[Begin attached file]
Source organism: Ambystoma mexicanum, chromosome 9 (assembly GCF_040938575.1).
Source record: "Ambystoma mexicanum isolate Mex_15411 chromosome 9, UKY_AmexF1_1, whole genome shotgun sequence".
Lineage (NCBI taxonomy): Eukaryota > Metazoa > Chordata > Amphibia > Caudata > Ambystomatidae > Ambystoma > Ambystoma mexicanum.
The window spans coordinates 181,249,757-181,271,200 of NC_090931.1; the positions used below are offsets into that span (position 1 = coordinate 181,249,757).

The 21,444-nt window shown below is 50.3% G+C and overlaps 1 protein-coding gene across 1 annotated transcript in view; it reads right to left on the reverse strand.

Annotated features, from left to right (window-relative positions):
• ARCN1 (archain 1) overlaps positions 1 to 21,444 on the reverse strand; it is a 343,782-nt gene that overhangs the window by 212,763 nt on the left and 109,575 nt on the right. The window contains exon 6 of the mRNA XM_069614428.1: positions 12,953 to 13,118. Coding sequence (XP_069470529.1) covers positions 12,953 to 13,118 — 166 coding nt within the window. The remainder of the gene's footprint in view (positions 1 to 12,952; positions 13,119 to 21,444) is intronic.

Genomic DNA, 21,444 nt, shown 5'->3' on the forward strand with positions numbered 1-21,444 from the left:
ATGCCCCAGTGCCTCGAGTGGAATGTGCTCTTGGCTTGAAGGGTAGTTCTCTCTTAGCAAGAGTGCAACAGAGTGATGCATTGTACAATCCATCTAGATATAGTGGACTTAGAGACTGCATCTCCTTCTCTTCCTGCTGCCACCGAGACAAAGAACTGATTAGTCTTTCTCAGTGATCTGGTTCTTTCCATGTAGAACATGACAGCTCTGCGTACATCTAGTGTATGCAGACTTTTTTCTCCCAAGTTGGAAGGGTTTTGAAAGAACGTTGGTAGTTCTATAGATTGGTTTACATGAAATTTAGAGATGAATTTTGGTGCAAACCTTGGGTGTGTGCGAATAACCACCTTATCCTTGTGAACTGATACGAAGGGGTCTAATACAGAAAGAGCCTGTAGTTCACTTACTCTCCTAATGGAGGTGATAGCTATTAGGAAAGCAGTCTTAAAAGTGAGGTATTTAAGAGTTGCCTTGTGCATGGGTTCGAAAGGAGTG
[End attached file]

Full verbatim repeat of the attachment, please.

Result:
Source organism: Ambystoma mexicanum, chromosome 9 (assembly GCF_040938575.1).
Source record: "Ambystoma mexicanum isolate Mex_15411 chromosome 9, UKY_AmexF1_1, whole genome shotgun sequence".
Lineage (NCBI taxonomy): Eukaryota > Metazoa > Chordata > Amphibia > Caudata > Ambystomatidae > Ambystoma > Ambystoma mexicanum.
The window spans coordinates 181,249,757-181,271,200 of NC_090931.1; the positions used below are offsets into that span (position 1 = coordinate 181,249,757).

The 21,444-nt window shown below is 50.3% G+C and overlaps 1 protein-coding gene across 1 annotated transcript in view; it reads right to left on the reverse strand.

Annotated features, from left to right (window-relative positions):
• ARCN1 (archain 1) overlaps positions 1 to 21,444 on the reverse strand; it is a 343,782-nt gene that overhangs the window by 212,763 nt on the left and 109,575 nt on the right. The window contains exon 6 of the mRNA XM_069614428.1: positions 12,953 to 13,118. Coding sequence (XP_069470529.1) covers positions 12,953 to 13,118 — 166 coding nt within the window. The remainder of the gene's footprint in view (positions 1 to 12,952; positions 13,119 to 21,444) is intronic.

Genomic DNA, 21,444 nt, shown 5'->3' on the forward strand with positions numbered 1-21,444 from the left:
ATGCCCCAGTGCCTCGAGTGGAATGTGCTCTTGGCTTGAAGGGTAGTTCTCTCTTAGCAAGAGTGCAACAGAGTGATGCATTGTACAATCCATCTAGATATAGTGGACTTAGAGACTGCATCTCCTTCTCTTCCTGCTGCCACCGAGACAAAGAACTGATTAGTCTTTCTCAGTGATCTGGTTCTTTCCATGTAGAACATGACAGCTCTGCGTACATCTAGTGTATGCAGACTTTTTTCTCCCAAGTTGGAAGGGTTTTGAAAGAACGTTGGTAGTTCTATAGATTGGTTTACATGAAATTTAGAGATGAATTTTGGTGCAAACCTTGGGTGTGTGCGAATAACCACCTTATCCTTGTGAACTGATACGAAGGGGTCTAATACAGAAAGAGCCTGTAGTTCACTTACTCTCCTAATGGAGGTGATAGCTATTAGGAAAGCAGTCTTAAAAGTGAGGTATTTAAGAGTTGCCTTGTGCATGGGTTCGAAAGGAGTG